For the family pack, I have done a how-to-guide on making a shadow puppet theatre out of an old cardboard box. This is really easy to make, uses materials found round the house and is good entertainment for the entire family! Once you have made and decorated your shadow puppet theatre you can then start developing your story. When I trialled this activity out on my niece we used her favourite story-book for inspiration but you can use your imagination to come up with a story as well. Once you have your story and the characters in your story you can start making your shadow puppets using black card and kebab sticks. Finally, all you need to do is put a lamp in the right position, turn the lights off and begin your theatre show.

The pack designed for adults shows them how to make tin foil puppets. This is a little bit trickier but the result is a defined puppet which looks great and has good movement. Tin foil is a brilliant material to use as you can get really good definition on the faces. One you have sculpted the tin foil into the right shape you then layer on baking paper with glue. The result makes the puppets almost look like there made out of wood. I then encourage them to start exploring with their puppets and record a short story using their puppets as the main character.

Creativity is a huge part of #Gateshead10x10 – Why is creativity important to you? How do you think it can help others?

Creativity is one of the brilliant things that makes us human. I think it plays a huge role in how we process ourselves and the world around us. I rely heavily on creativity to get me through and I think without creativity life would be really really really boring. I see it as something that we all have inside us, some people may use it more than others, but it’s still there.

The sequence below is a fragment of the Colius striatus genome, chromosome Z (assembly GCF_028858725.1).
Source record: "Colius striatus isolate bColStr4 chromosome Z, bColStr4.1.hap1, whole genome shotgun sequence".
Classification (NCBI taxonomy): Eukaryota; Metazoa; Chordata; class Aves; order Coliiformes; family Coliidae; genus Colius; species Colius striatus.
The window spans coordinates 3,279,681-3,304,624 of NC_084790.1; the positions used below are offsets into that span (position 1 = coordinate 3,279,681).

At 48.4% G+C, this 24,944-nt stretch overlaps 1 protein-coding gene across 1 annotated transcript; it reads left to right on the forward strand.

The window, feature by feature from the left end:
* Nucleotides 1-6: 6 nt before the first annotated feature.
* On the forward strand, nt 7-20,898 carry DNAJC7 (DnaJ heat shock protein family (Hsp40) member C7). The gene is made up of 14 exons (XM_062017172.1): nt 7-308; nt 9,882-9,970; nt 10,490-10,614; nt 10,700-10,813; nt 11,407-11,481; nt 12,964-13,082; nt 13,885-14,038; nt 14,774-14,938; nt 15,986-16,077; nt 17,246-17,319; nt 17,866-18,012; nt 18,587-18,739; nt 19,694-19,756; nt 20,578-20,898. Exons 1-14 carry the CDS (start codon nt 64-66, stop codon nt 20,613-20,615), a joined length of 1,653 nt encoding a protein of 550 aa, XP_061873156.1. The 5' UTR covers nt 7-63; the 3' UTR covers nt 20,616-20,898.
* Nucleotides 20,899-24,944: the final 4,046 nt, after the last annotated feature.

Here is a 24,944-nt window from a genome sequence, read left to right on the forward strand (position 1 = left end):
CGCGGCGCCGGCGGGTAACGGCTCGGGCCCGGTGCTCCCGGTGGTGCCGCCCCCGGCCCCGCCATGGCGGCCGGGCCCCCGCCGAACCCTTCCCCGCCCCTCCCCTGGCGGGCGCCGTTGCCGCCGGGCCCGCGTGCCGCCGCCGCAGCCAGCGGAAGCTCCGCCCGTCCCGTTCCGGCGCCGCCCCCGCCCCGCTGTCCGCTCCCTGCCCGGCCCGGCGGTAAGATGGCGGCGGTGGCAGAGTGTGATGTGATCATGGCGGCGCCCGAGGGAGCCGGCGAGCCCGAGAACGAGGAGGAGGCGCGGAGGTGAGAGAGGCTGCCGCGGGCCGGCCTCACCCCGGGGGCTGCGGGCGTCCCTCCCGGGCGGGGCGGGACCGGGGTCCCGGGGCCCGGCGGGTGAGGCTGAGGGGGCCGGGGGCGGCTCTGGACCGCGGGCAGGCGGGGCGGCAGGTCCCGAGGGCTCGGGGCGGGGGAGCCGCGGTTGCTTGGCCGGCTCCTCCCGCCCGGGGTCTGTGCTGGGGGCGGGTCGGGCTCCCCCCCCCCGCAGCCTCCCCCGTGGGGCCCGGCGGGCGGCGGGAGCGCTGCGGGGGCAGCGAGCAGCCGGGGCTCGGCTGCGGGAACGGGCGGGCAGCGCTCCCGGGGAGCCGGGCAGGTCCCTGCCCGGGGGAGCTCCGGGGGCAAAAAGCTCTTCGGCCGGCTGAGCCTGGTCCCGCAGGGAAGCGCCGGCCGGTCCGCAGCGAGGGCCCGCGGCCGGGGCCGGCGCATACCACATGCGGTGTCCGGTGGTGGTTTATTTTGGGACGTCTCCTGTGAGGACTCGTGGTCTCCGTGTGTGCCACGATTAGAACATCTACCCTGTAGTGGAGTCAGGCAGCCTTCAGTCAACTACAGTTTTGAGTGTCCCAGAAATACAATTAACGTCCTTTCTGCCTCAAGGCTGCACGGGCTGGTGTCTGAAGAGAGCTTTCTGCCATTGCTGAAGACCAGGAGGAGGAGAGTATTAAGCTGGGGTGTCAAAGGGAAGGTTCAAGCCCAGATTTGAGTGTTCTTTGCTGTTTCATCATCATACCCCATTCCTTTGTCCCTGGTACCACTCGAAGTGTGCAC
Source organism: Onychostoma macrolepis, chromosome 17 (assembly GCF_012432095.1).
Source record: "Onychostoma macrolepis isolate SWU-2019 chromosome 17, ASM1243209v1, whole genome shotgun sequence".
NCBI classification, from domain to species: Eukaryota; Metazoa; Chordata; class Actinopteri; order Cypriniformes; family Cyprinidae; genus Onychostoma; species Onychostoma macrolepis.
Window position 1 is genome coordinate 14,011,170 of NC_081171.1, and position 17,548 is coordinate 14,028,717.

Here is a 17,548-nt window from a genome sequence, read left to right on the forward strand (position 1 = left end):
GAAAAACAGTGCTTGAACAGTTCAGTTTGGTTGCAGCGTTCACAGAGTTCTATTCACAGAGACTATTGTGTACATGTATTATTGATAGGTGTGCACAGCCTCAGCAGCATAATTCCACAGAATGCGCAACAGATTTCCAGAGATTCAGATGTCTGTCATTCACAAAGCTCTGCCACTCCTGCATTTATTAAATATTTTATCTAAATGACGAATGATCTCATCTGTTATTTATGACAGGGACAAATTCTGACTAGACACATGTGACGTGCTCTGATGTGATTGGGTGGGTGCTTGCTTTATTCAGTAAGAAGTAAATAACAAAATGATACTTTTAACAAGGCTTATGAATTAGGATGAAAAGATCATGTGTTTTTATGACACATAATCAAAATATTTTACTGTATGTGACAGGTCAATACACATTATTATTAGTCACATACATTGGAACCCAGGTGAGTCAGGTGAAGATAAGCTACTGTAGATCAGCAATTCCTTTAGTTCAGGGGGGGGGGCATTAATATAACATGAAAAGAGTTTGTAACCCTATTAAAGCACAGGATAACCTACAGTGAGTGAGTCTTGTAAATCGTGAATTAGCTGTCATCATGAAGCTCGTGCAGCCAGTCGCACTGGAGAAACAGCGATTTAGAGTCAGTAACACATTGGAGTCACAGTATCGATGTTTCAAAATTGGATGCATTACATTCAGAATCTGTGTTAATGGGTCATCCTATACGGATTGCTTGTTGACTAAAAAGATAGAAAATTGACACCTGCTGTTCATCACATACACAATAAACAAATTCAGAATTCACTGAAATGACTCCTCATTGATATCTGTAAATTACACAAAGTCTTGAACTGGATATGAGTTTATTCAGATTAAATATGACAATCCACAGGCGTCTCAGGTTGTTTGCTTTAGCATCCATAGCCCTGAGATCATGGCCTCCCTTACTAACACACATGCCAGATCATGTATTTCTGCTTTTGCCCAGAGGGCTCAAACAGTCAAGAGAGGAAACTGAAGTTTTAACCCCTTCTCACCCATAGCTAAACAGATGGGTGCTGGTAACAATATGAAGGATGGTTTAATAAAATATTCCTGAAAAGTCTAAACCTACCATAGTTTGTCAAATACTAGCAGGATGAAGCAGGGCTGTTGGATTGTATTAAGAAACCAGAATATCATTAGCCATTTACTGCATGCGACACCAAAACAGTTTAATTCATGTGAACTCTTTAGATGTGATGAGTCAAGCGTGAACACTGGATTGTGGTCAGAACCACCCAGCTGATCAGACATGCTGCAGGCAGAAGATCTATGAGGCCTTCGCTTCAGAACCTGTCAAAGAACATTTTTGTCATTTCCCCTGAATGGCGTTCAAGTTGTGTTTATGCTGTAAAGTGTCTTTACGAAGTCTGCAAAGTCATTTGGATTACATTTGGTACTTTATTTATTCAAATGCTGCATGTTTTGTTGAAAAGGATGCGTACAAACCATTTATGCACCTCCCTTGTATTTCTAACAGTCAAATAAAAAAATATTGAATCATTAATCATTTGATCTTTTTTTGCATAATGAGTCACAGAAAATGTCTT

When I work in communities a lot of people tell me that they are not creative, and that the arts isn’t for them. But with a little unpicking we realise that they lead very creative lives, so somewhere along the line there has been a disconnect between the creativity in people’s everyday lives and creativity as a concept. I think we have got confused in thinking creativity is only for some people and not for others. Labelling some as creative and others academic and so on. I think that’s a huge mistake as it’s robbing people of the opportunity to express their inner creativity.

What are you working on right now?

I have just been commissioned by Helix Arts & Gateshead Arts Team to run a pilot project with unpaid carers. This project has been a long time in the making, so I am absolutely buzzing to finally get it off the ground! I’m going to be working with them over 8 – 10 weeks to develop a piece of forum theatre which will then be showcased to a closed audience. That’s all I can give away at the minute but I’ll be sharing out more info soon.

Do you have any advice for future freelancers AND/OR folks wanting to enter into creative industries?

Ahh there’s tonnes…. Here are just 5

1.            Find your tribe, the people who have your back and are going to support you. We are really lucky in the North East there seems to be a really good ‘ladder-down’ mentality.

2.            Being a freelancer is hard graft, make sure you give yourself time to rest so you don’t burn out.

3.            If you can, continue to find training opportunities. I believe we should never stop learning. Whilst working as a freelancer I have continued to train in performance, puppetry, movement, voice, playwrighting. Some have directly benefited my career and others have been good for me creatively.

4.            It’s ok to ask about pay, please please do, and make sure you know your own value. I did a lot of work for free at the beginning which is fine to some extent. Sometimes I still do bits for free. My general rule is that if I feel like I’m getting experience out of it that I ever wise wouldn’t have then it’s ok. But know what your limits are – these are just mine.